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Gender, Culture, And The Educational Choices Of Second Generation Hmong American Girls, Bao Lo 2017 California State University, Stanislaus

Gender, Culture, And The Educational Choices Of Second Generation Hmong American Girls, Bao Lo

Journal of Southeast Asian American Education and Advancement

Research on the educational achievement of racialized minorities and immigrants have largely discussed culture as either a deficit or an advantage for academic success. This paper explores gender differences in educational achievement and how the educational choices of second-generation Hmong American girls are impacted by racially constructed gender norms. In response to hegemonic and subordinated femininities, second-generation Hmong American girls pursue education to enter mainstream America and reject Asian ethnic culture and femininity. Gender equality is normalized and equated with White femininity and American mainstream culture while Asian femininity and ethnic culture is constructed and subordinated as “other”. This research ...


Review: Swimming In Hong Kong, Stephanie Chan 2017 Foothill College

Review: Swimming In Hong Kong, Stephanie Chan

Asian American Literature: Discourses & Pedagogies

A review of Swimming in Hong Kong (2016), a short story collection by Stephanie Han.


“‘Relentless Geography’: Los Angeles’ Imagined Cartographies In Karen Tei Yamashita’S Tropic Of Orange,”, Cristina M. Rodriguez 2017 Providence College

“‘Relentless Geography’: Los Angeles’ Imagined Cartographies In Karen Tei Yamashita’S Tropic Of Orange,”, Cristina M. Rodriguez

Asian American Literature: Discourses & Pedagogies

What would a map of Los Angeles drawn from the ground up look like? In his groundbreaking work The Production of Space (1974), Henri Lefebvre argues that the conceived space of urban planners is fundamentally distinct from lived space, which cannot be mapped out. In her impressive city-wide narrative, Karen Tei Yamashita’s Tropic of Orange (1997) demonstrates the effects of imposing conceived space upon the lived space of inner city Los Angeles residents, and what happens when the counter-model of space being lived by a city’s inhabitants rebels. Yamashita’s text mirrors this disjuncture between represented and lived ...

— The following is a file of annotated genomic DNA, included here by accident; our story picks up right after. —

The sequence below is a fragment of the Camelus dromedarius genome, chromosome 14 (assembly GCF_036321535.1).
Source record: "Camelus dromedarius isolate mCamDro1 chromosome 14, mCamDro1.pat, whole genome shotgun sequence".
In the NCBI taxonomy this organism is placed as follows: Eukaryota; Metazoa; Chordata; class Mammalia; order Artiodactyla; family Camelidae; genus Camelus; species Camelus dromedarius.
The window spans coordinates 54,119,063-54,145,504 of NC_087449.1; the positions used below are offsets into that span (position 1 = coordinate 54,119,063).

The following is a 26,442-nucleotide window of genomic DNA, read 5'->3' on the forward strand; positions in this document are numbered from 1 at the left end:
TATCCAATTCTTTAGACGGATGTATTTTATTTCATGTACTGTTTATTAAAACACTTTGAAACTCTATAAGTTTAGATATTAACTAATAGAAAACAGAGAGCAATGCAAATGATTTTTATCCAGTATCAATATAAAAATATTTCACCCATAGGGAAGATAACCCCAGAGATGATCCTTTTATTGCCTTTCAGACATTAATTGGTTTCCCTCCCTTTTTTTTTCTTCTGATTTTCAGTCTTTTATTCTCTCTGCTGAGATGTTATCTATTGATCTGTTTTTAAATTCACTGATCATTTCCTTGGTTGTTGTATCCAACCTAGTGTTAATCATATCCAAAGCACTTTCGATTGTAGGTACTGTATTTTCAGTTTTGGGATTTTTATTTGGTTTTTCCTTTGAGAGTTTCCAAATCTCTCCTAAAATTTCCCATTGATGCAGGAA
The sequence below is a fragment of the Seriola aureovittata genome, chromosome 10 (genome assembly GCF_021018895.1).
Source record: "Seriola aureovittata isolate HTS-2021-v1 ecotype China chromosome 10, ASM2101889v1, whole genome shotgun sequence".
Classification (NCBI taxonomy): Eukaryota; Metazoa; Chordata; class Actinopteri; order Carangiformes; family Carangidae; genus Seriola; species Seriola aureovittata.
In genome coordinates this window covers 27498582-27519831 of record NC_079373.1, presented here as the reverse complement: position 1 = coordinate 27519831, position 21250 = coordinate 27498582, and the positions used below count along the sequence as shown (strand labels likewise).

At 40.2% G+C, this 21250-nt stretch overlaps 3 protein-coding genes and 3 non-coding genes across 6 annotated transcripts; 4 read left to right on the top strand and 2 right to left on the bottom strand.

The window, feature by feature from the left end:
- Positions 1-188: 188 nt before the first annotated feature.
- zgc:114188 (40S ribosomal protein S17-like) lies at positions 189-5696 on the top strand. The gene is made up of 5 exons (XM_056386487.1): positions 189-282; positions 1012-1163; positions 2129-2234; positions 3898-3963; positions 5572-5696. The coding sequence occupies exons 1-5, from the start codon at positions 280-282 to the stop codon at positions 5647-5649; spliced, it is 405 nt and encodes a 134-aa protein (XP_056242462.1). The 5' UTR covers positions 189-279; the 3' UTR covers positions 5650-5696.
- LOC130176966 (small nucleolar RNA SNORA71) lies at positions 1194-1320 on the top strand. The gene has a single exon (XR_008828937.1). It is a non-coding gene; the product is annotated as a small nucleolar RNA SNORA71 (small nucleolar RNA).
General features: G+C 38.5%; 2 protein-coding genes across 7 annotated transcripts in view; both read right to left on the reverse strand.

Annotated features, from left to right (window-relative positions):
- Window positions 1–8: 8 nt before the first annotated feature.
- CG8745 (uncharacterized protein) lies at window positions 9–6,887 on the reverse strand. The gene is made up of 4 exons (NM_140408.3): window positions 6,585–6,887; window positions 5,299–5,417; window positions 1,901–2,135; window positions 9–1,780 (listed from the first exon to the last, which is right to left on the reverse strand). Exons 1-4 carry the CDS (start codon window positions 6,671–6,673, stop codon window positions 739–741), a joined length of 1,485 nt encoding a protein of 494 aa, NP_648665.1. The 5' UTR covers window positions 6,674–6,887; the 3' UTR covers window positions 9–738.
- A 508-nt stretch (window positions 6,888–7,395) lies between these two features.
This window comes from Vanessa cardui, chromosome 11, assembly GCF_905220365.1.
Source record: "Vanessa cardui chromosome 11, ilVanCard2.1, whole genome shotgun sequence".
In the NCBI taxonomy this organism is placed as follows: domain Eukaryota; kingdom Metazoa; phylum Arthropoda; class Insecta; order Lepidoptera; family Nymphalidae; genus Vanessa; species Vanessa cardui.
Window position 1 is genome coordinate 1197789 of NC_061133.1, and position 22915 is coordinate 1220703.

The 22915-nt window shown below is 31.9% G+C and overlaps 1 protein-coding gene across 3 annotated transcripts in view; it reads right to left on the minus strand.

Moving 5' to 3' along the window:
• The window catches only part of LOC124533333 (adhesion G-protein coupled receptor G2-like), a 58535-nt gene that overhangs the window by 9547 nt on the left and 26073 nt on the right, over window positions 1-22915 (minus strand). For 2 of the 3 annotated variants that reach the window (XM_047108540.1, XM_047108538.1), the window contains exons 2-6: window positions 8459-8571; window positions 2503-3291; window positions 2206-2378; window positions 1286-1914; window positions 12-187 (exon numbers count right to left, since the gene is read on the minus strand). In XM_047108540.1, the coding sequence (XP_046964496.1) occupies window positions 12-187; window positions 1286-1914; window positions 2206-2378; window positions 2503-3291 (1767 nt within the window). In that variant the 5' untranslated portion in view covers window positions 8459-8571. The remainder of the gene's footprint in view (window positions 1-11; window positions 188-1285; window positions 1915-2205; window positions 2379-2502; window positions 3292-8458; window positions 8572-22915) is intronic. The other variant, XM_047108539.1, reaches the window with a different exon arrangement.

Why Are The Children Dying?: Mixed-Race Children In Chang-Rae Lee’S First Five Novels, Holly E. Martin 2017 Appalachian State University

Why Are The Children Dying?: Mixed-Race Children In Chang-Rae Lee’S First Five Novels, Holly E. Martin

Asian American Literature: Discourses & Pedagogies

The mixed-race children in each of Lee’s first five novels constitute an overarching set of symbols, reflecting, at first, society’s intolerance of miscegenation and its resulting mixed offspring, as demonstrated in the dysfunctional behaviors of the parent(s) (or society) and the death or disappearance of the mixed-race child. Then, later in the novel, a second mixed-race child’s birth, or its impending birth, signifies an acquired racial awareness on the part of the parent(s) and an overcoming of trauma that leads to hope for a more tolerant and understanding social environment for the mixed-race child.